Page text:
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J Allergy Clin Immunol. 2016 Jan;137(1):289-298. doi: 10.1016/j.jaci.2015.06.030. Epub 2015 Aug 5.

Leukotriene D4 and prostaglandin E2 signals synergize and potentiate vascular inflammation in a mast cell-dependent manner through cysteinyl leukotriene receptor 1 and E-prostanoid receptor 3.

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Department of Chemistry, University of Akron, Akron, Ohio.
Department of Integrative Medical Sciences, Northeast Ohio Medical University, Rootstown, Ohio.
Department of Medicine, Harvard Medical School, Boston, Mass; Department of Pediatrics, Harvard Medical School, Boston, Mass; Division of Rheumatology, Immunology and Allergy, Brigham and Women's Hospital, Boston, Mass.
Department of Chemistry, University of Akron, Akron, Ohio. Electronic address:



Although arachidonic acid metabolites, cysteinyl leukotrienes (cys-LTs; leukotriene [LT] C4, LTD4, and LTE4), and prostaglandin (PG) E2 are generated at the site of inflammation, it is not known whether crosstalk exists between these 2 classes of inflammatory mediators.


We sought to determine the role of LTD4-PGE2 crosstalk in inducing vascular inflammation in vivo, identify effector cells, and ascertain specific receptors and pathways involved in vitro.


Vascular (ear) inflammation was assessed by injecting agonists into mouse ears, followed by measuring ear thickness and histology, calcium influx with Fura-2, phosphorylation and expression of signaling molecules by means of immunoblotting, PGD2 and macrophage inflammatory protein 1β generation by using ELISA, and expression of transcripts by using RT-PCR. Candidate receptors and signaling molecules were identified by using antagonists and inhibitors and confirmed by using small interfering RNA.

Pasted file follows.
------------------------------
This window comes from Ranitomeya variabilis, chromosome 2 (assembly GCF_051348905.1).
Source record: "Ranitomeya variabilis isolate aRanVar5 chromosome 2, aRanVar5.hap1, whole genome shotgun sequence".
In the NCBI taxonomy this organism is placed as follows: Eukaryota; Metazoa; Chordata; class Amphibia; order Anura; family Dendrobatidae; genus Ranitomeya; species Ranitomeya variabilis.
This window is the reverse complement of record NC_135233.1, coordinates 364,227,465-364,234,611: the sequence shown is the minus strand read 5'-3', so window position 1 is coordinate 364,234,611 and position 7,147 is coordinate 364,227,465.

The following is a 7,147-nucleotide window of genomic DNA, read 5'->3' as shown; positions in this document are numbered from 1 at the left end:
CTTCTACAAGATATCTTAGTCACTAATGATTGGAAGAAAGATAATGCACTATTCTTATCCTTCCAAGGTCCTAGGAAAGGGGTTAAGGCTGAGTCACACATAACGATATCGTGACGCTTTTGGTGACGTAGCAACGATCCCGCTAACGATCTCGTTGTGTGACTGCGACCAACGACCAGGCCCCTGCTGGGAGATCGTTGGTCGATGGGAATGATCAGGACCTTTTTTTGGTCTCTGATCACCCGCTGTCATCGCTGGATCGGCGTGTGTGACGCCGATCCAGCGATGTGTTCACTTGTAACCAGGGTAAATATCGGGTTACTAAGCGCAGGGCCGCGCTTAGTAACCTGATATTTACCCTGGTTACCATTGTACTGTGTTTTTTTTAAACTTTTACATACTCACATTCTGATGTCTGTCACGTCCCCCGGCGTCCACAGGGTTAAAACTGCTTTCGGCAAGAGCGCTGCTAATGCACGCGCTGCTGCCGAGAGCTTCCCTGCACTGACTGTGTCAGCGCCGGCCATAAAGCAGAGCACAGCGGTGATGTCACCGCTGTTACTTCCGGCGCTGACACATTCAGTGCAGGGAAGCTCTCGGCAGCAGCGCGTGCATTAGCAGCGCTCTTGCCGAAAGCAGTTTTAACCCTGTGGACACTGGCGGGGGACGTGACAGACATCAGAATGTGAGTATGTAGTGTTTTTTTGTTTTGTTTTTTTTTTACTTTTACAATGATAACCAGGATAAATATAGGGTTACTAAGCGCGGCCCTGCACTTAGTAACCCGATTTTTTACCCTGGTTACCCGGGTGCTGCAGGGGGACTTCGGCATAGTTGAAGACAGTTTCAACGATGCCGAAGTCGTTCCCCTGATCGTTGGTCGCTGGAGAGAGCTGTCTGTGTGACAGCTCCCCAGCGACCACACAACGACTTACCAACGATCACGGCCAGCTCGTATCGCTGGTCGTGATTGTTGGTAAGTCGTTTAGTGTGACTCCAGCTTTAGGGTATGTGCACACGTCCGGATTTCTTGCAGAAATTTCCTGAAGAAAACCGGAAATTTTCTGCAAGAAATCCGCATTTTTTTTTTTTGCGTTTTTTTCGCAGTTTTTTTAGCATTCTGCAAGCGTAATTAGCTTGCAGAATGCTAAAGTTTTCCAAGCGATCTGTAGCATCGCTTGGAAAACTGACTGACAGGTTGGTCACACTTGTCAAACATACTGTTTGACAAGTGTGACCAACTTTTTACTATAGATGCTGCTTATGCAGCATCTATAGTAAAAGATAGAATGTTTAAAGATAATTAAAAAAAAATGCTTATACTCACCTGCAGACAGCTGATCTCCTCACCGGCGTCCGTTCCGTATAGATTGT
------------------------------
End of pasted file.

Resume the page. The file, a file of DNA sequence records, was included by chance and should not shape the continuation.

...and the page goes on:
LTD4 plus PGE2 potentiated vascular permeability and edema, gearing the system toward proinflammation in wild-type mice but not in Kit(W-sh) mice. Furthermore, LTD4 plus PGE2, through cysteinyl leukotriene receptor 1 (CysLT1R) and E-prostanoid receptor (EP) 3, enhanced extracellular signal-regulated kinase (Erk) and c-fos phosphorylation, inflammatory gene expression, macrophage inflammatory protein 1β secretion, COX-2 upregulation, and PGD2 generation in mast cells. Additionally, we uncovered that this synergism is mediated through Gi, protein kinase G, and Erk signaling. LTD4 plus PGE2-potentiated effects are partially sensitive to CysLT1R or EP3 antagonists but completely abolished by simultaneous treatment both in vitro and in vivo.


Our results unravel a unique LTD4-PGE2 interaction affecting mast cells through CysLT1R and EP3 involving Gi, protein kinase G, and Erk and contributing to vascular inflammation in vivo. Furthermore, current results also suggest an advantage of targeting both CysLT1R and EP3 in attenuating inflammation.


CysLT(1)R; E-prostanoid receptor 3; Mast cells; c-fos; extracellular signal-regulated kinase; leukotriene D(4); macrophage inflammatory protein 1β; prostaglandin D(2); prostaglandin E(2); protein kinase G

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